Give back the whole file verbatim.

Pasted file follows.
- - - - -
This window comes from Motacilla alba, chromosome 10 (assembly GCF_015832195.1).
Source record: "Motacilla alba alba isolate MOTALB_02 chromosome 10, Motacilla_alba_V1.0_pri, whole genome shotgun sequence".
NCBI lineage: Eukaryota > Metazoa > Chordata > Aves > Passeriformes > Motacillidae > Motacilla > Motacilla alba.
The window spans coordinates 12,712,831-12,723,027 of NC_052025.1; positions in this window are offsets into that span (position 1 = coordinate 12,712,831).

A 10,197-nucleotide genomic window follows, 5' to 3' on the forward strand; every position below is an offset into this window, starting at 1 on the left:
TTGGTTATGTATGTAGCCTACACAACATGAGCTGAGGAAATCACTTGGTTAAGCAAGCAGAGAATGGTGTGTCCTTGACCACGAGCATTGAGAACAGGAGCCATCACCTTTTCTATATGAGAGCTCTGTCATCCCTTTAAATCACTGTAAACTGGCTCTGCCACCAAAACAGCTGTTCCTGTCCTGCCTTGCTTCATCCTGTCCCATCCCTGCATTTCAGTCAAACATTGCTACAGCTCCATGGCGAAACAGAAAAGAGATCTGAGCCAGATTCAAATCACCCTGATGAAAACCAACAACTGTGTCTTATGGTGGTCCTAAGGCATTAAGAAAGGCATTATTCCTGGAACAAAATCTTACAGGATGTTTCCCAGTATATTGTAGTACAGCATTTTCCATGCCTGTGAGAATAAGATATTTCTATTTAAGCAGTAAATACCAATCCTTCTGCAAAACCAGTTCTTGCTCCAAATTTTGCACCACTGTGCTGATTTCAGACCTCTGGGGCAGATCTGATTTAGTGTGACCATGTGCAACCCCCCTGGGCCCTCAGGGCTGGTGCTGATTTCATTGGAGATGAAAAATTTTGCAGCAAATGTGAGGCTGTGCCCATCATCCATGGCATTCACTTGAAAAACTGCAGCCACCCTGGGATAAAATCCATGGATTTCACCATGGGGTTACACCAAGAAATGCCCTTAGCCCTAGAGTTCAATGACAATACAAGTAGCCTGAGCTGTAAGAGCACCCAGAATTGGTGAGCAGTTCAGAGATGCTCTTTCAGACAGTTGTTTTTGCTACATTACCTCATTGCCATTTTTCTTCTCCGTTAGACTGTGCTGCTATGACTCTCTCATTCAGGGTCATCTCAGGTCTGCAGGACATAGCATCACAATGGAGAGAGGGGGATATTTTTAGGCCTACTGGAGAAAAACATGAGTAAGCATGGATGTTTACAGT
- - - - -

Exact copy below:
This window comes from Motacilla alba, chromosome 10 (assembly GCF_015832195.1).
Source record: "Motacilla alba alba isolate MOTALB_02 chromosome 10, Motacilla_alba_V1.0_pri, whole genome shotgun sequence".
NCBI lineage: Eukaryota > Metazoa > Chordata > Aves > Passeriformes > Motacillidae > Motacilla > Motacilla alba.
The window spans coordinates 12,712,831-12,723,027 of NC_052025.1; positions in this window are offsets into that span (position 1 = coordinate 12,712,831).

A 10,197-nucleotide genomic window follows, 5' to 3' on the forward strand; every position below is an offset into this window, starting at 1 on the left:
TTGGTTATGTATGTAGCCTACACAACATGAGCTGAGGAAATCACTTGGTTAAGCAAGCAGAGAATGGTGTGTCCTTGACCACGAGCATTGAGAACAGGAGCCATCACCTTTTCTATATGAGAGCTCTGTCATCCCTTTAAATCACTGTAAACTGGCTCTGCCACCAAAACAGCTGTTCCTGTCCTGCCTTGCTTCATCCTGTCCCATCCCTGCATTTCAGTCAAACATTGCTACAGCTCCATGGCGAAACAGAAAAGAGATCTGAGCCAGATTCAAATCACCCTGATGAAAACCAACAACTGTGTCTTATGGTGGTCCTAAGGCATTAAGAAAGGCATTATTCCTGGAACAAAATCTTACAGGATGTTTCCCAGTATATTGTAGTACAGCATTTTCCATGCCTGTGAGAATAAGATATTTCTATTTAAGCAGTAAATACCAATCCTTCTGCAAAACCAGTTCTTGCTCCAAATTTTGCACCACTGTGCTGATTTCAGACCTCTGGGGCAGATCTGATTTAGTGTGACCATGTGCAACCCCCCTGGGCCCTCAGGGCTGGTGCTGATTTCATTGGAGATGAAAAATTTTGCAGCAAATGTGAGGCTGTGCCCATCATCCATGGCATTCACTTGAAAAACTGCAGCCACCCTGGGATAAAATCCATGGATTTCACCATGGGGTTACACCAAGAAATGCCCTTAGCCCTAGAGTTCAATGACAATACAAGTAGCCTGAGCTGTAAGAGCACCCAGAATTGGTGAGCAGTTCAGAGATGCTCTTTCAGACAGTTGTTTTTGCTACATTACCTCATTGCCATTTTTCTTCTCCGTTAGACTGTGCTGCTATGACTCTCTCATTCAGGGTCATCTCAGGTCTGCAGGACATAGCATCACAATGGAGAGAGGGGGATATTTTTAGGCCTACTGGAGAAAAACATGAGTAAGCATGGATGTTTACAGT